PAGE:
The more connections you have, the more “detective” work you can do. My adage is that it is not about who you know, but who they know. That 2nd degree connection might be just the person you need for your next contract or job. Sometimes recruiters limit the search to 2nd degree, or a business owner may do the same when searching for a contractor.

Activity

From my research in preparing for this article, I see that the more active you are with relevant posts containing useful content, the higher you could rank (at least in the feed). I have not tested the following statement. I believe that if someone is searching for a subject matter expert, you will rank higher in search results if you also have the right keywords, skills/endorsements, and 500+ connections.

If anyone who reads this has more definitive answers, please share them with me!!

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Export LinkedIn Connections

Why would you want to Export LinkedIn Connections?

There are a couple of reasons why you would want to export LinkedIn connections, but the main one is to use them for your marketing/outreach efforts. If you don’t use the Sales Navigator feature in LinkedIn, you may want to download your connections and enter them into a Customer Relationship Management (CRM) tool. Here is an article I found that lists more CRM tools that I would want to review – customer relationship management software apps

OR, you could just use them in an Excel spreadsheet and work through them making phone calls or sending letters.

Here are the directions: (watch a video)

  1. Click My Network icon in the LinkedIn menu bar
  2. Find the number that represents your Connections on the left side of the screen.
  3. On the right side find the words Manage Synced and Imported Contacts (it is a light gray color.) Click.
  4. Also on the right side find the words Export Contacts and click.
  5. This takes you to your privacy settings where you can download any and all of your data. Select the second option and select Connections. Fill in your password in the pop-up box. You will receive an email in about 10 minutes letting you know your file is ready.
  6. Go back to the screen where you ordered the archive and download.
  7. Unzip the file.
  8. Save as .xls instead of .crv
  9. Sort and use!

You may still have to use LinkedIn or other methods to find things like phone numbers and addresses, but you have the start of the database and an email address.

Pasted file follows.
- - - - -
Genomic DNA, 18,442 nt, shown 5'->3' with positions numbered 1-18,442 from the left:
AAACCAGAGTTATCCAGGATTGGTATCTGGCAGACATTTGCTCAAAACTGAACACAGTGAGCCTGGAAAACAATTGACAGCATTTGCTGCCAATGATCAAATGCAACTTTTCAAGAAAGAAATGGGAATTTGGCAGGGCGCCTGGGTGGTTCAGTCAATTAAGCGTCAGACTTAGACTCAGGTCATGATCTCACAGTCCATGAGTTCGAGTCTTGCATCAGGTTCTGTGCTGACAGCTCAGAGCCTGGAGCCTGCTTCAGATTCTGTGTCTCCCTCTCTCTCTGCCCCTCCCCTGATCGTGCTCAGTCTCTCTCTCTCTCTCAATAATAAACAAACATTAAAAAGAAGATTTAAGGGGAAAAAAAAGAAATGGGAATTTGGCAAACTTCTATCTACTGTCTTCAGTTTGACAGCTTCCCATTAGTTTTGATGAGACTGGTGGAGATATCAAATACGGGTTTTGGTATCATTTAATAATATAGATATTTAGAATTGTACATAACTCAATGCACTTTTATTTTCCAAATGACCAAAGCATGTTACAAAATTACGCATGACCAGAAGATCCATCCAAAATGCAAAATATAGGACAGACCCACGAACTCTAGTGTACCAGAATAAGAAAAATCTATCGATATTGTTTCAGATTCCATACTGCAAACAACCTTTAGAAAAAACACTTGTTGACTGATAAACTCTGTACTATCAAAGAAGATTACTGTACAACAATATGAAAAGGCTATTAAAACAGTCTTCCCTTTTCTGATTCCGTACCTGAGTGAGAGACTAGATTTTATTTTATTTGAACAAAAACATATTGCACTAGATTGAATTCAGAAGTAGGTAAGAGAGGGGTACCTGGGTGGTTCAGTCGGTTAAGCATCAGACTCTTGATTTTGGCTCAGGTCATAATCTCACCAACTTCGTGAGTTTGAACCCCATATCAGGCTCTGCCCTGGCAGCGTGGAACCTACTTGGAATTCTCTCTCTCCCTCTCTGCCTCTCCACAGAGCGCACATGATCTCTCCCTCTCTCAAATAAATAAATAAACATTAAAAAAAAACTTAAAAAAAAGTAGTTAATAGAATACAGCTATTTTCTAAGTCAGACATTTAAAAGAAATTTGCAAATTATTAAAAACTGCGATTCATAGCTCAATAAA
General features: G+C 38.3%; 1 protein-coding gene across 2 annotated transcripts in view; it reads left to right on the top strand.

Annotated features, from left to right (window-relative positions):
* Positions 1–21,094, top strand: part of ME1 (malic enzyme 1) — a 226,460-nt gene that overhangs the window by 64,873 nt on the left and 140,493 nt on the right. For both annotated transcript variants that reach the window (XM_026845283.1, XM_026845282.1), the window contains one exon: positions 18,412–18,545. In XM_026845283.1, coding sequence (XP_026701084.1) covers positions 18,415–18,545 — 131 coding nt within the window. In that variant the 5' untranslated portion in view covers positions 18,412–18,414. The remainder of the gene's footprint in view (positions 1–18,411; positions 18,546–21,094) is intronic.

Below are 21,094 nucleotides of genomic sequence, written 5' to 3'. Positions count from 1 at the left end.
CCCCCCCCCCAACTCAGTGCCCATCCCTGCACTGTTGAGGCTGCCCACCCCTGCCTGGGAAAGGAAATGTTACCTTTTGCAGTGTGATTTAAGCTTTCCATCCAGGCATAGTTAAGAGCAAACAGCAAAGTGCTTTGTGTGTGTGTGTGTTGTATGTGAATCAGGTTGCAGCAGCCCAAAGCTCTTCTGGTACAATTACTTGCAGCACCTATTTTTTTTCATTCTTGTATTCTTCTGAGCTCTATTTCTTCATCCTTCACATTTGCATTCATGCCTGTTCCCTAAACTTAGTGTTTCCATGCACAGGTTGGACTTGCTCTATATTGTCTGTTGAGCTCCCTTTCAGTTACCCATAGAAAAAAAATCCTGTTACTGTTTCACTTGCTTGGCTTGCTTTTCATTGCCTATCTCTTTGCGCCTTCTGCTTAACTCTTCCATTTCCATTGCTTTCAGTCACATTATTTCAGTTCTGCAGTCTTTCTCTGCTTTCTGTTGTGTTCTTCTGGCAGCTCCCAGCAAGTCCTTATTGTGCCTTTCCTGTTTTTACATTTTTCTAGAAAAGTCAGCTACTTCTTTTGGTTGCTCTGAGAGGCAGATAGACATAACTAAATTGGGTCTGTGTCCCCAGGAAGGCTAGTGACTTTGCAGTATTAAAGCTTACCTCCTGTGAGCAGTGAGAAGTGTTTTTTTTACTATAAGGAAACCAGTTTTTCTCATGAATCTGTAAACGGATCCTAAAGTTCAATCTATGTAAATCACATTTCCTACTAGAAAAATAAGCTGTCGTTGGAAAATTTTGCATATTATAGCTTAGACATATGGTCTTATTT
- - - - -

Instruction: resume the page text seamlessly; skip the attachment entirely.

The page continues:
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LinkedIn Background image changes!

Do you have a LinkedIn Background image?

My favorite social media tool recently changed the way the LinkedIn background image appears on your public profile. I mean recently. I taught a class on May 7 and it looks different today!!

It is a good idea to include an image on your background. If you sell products or services, make it a marketing type image.  If you are in job search mode, try to find an image that reflects what it is that you do. When I teach LinkedIn workshops, I suggest to attendees that they create a word cloud to find / represent their key words. That word cloud image might make the perfect LinkedIn background image for your profile.LinkedIn background image changes

The image size they suggest is 1584 pixels by 396 pixels. If you have an image created for a YouTube or Google background, the image is about the right size. As you can see from the image, your profile picture covers the lower left corner of the image, so take that into consideration when you are designing something new.

I write and teach about LinkedIn. In my opinion it is the best tool to network and connect for business. Using this image and a professional looking head shot will boost your views. You need to also pay attention to the keywords you use in your profile and where. Interested in an upcoming workshop for job seekers? Check this site – Harper College Eventbrite

If you would like to read other articles about LinkedIn, check out these:

I am happy to work with you one-on-one to make your profile show up higher in search results organically. Consider this when searching for a new position or promoting your products and services.

While it is just something nice to have, you can make your LinkedIn background image work to your advantage. Contact me if you need more assistance.